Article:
Welcome to Sports and Outdoors Staff Picks. Each week, we select our favorite pieces from the gear coming across our desks, in addition to mainstays in our kits. We show you glimpses into the gear we’re testing and what we’re stoked on. Have something you think we should check out? Or just want to say hi? Drop us a line at firstname.lastname@example.org.
Red Wing Beckman Round Boots
I’ve had mine for a few years, and they’re just coming into their own in terms of broken-in comfort. At Christmas, my girlfriend’s dad picked them up, and then picked up his ultralight modern hikers, and marveled at how much heavier mine were. But when there’s a sea of slush and rock salt underfoot, they feel just right.
— Chris Wright, Associate Editor
Merino Wool Buff
The gear I choose to keep in my kit has to be versatile. It’s the reason I always have a vest on hand, and why I opt for a hard shell and midlayer combo while adventuring out in the backcountry over an insulated jacket. Merino wool is the king of versatility. It regulates temperature incredibly well in both cold temps and warm ones, is naturally anti-microbial, and breathes better than anything else on the market. Whether I’m in the city or out in the woods, a merino wool Buff is a staple in my setup. I use it as a hat, neck gaiter or balaclava. Winter mountain biking, snowboarding, snowshoe hiking and running are all no match for the merino wool Buff’s versatility. — AJ Powell, Associate Staff Writer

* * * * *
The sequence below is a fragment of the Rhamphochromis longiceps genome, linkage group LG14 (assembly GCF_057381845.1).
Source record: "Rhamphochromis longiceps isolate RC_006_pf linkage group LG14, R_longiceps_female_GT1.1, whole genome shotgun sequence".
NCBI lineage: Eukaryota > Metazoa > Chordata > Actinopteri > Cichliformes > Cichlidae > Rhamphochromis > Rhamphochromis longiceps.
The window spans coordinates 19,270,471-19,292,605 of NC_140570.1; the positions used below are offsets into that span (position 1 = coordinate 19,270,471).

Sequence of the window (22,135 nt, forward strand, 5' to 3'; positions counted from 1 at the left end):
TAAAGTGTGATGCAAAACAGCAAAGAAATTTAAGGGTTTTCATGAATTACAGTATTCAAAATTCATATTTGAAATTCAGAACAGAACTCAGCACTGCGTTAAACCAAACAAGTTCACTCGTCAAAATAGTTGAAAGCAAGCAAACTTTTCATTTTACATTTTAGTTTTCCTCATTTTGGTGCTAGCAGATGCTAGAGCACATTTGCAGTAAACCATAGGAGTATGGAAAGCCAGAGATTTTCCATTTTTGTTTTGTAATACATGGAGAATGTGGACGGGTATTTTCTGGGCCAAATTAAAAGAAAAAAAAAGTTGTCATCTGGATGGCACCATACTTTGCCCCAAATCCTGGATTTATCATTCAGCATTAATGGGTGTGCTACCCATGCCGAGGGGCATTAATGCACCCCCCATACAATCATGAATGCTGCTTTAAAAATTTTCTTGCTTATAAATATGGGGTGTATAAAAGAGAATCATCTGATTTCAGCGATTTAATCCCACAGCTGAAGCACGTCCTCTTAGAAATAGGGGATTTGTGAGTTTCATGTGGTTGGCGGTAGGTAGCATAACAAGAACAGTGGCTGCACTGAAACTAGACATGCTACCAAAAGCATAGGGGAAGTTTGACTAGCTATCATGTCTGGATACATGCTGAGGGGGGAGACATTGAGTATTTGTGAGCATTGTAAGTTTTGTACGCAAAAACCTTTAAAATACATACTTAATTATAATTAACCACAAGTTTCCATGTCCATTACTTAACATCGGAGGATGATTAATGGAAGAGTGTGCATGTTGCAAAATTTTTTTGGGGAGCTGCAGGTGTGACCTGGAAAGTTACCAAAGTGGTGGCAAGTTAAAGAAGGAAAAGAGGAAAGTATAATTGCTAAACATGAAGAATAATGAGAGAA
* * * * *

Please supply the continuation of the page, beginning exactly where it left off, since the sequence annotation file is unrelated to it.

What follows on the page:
Klean Kanteen Insulated 16–Ounce Mug
Without coffee, winter would seem like a goddamn ice age. Even in winters like the one we’re having now in NYC — distressingly warm, with more rainy days than snowy ones — I fiend for piping-hot stimulants to lift my spirits and keep my body from turning to stone. (Hot toddies help, too.) This insulated mug holds both hot and cold liquids wonderfully, and keeps ’em at a good temperature all day long. Could I survive winter without it? Probably. But I’d be miserable to be around. — Michael Finn, Editorial Apprentice
Ortovox Kodiak Shovel
Avalanche safety requires more than just a shovel. You’ll need a transceiver, a probe, a pack to put it all in, an airbag if you can afford it, a brain full of know-how, and a buddy with all the same stuff. A shovel is a good place to start, though, and a good one can be used for building kickers and snow shelters while you assemble the rest of your kit. The Kodiak is beefy — it has an extra large (and extra sharp) blade, a 22.8–inch telescoping aluminum shaft, and a big D-shaped handle. That handle is important. You don’t want to be fumbling around with a cheap or minimalist design that isn’t incredibly functional when every second counts. D stands for “dig,” get it memorized. — Tanner Bowden, Editorial Intern